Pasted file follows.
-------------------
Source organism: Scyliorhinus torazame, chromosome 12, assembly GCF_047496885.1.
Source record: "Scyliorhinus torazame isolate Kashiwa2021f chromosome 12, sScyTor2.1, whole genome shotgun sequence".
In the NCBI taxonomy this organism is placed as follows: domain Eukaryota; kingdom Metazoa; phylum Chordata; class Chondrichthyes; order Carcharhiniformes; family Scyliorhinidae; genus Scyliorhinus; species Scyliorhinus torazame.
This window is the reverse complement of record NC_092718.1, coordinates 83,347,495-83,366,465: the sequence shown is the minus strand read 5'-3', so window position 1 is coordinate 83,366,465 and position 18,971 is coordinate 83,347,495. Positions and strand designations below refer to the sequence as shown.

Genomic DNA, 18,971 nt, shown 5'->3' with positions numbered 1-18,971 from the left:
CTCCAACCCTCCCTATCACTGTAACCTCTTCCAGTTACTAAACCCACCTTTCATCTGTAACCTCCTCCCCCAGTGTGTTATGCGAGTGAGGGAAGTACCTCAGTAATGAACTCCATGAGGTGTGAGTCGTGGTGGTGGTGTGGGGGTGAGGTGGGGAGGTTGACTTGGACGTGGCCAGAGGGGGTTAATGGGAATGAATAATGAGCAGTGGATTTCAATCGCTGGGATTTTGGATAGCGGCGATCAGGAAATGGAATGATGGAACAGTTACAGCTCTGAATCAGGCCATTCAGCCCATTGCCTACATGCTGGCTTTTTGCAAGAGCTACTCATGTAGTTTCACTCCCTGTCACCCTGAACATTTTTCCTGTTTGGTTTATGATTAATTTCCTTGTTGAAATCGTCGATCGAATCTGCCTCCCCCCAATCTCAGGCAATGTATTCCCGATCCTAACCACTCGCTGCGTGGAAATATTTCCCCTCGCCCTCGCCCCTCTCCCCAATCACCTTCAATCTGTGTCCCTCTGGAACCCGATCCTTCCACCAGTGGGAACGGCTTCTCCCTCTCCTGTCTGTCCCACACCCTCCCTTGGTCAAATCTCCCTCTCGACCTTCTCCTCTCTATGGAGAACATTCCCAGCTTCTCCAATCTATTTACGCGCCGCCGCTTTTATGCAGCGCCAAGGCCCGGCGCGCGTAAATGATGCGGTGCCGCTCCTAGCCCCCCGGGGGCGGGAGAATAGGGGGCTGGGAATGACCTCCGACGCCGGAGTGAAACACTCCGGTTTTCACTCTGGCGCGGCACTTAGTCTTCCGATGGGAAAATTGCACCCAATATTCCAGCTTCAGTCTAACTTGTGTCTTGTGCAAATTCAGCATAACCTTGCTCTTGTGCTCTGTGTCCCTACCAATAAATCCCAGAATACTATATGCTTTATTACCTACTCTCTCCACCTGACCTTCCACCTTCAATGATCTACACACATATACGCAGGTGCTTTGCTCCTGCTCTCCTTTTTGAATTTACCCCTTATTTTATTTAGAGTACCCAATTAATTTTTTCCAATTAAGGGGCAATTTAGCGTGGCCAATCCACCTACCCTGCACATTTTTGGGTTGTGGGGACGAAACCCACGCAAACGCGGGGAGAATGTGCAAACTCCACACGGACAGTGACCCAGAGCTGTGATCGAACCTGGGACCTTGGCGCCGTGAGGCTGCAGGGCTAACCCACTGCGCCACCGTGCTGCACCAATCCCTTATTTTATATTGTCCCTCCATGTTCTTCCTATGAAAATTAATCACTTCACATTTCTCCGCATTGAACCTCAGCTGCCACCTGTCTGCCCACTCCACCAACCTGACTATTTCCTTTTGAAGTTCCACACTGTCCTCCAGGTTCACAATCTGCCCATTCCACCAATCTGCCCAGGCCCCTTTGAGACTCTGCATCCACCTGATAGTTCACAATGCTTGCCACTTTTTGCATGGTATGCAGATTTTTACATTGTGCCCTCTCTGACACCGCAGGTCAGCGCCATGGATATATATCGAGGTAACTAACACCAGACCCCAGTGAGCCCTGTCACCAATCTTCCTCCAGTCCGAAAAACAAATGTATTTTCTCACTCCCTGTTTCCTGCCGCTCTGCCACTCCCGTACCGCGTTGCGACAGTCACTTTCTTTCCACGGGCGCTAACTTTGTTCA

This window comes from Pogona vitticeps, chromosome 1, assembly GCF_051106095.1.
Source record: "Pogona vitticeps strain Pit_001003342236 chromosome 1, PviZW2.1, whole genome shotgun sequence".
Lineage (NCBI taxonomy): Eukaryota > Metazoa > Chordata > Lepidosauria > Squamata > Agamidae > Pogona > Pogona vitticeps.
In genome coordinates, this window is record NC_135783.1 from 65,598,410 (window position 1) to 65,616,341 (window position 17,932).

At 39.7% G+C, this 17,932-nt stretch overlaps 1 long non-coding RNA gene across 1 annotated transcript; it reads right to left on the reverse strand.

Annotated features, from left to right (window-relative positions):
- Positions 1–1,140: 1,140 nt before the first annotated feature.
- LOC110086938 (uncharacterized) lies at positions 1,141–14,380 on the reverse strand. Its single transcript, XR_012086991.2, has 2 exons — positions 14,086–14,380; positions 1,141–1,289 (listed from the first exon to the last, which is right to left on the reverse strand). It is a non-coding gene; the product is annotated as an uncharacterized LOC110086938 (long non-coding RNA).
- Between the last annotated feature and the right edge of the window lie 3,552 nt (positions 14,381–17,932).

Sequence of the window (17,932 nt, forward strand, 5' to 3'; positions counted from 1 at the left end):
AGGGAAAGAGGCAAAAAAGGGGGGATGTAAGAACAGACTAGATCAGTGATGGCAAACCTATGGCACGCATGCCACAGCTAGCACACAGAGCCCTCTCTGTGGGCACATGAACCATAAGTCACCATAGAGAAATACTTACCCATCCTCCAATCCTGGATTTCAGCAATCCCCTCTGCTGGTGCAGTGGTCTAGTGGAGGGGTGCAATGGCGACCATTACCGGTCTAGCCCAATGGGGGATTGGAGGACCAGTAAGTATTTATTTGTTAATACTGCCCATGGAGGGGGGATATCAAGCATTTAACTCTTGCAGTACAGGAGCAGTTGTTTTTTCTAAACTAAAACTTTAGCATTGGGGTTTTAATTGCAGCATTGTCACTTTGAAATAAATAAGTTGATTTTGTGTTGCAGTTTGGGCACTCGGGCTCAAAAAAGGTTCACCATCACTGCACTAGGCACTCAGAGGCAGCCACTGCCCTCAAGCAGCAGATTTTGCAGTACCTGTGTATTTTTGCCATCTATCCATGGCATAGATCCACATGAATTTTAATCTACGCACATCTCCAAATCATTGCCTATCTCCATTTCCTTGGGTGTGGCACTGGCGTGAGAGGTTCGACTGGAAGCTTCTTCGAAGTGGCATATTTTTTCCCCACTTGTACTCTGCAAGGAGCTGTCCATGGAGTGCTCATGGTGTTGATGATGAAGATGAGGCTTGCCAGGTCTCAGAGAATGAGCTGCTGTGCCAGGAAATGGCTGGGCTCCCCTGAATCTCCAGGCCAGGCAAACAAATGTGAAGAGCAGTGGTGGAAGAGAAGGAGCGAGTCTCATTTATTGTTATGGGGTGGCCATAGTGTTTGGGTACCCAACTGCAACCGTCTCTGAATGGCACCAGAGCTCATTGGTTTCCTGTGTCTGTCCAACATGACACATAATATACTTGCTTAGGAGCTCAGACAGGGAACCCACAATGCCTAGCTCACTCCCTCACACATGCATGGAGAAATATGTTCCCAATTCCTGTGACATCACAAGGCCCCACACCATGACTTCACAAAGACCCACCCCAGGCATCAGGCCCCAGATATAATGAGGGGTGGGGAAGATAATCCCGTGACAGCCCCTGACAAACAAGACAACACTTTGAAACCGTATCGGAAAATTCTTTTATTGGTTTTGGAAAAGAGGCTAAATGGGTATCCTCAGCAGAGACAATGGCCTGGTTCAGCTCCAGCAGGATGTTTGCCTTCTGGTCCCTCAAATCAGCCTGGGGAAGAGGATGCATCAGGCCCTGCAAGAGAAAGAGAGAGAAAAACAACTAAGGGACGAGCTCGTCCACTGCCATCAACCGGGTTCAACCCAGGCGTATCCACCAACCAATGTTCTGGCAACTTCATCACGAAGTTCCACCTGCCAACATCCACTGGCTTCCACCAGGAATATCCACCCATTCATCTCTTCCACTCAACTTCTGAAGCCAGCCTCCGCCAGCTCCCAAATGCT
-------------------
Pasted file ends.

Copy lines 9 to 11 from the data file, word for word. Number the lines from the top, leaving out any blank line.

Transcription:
Lineage (NCBI taxonomy): Eukaryota > Metazoa > Chordata > Lepidosauria > Squamata > Agamidae > Pogona > Pogona vitticeps.
In genome coordinates, this window is record NC_135783.1 from 65,598,410 (window position 1) to 65,616,341 (window position 17,932).

At 39.7% G+C, this 17,932-nt stretch overlaps 1 long non-coding RNA gene across 1 annotated transcript; it reads right to left on the reverse strand.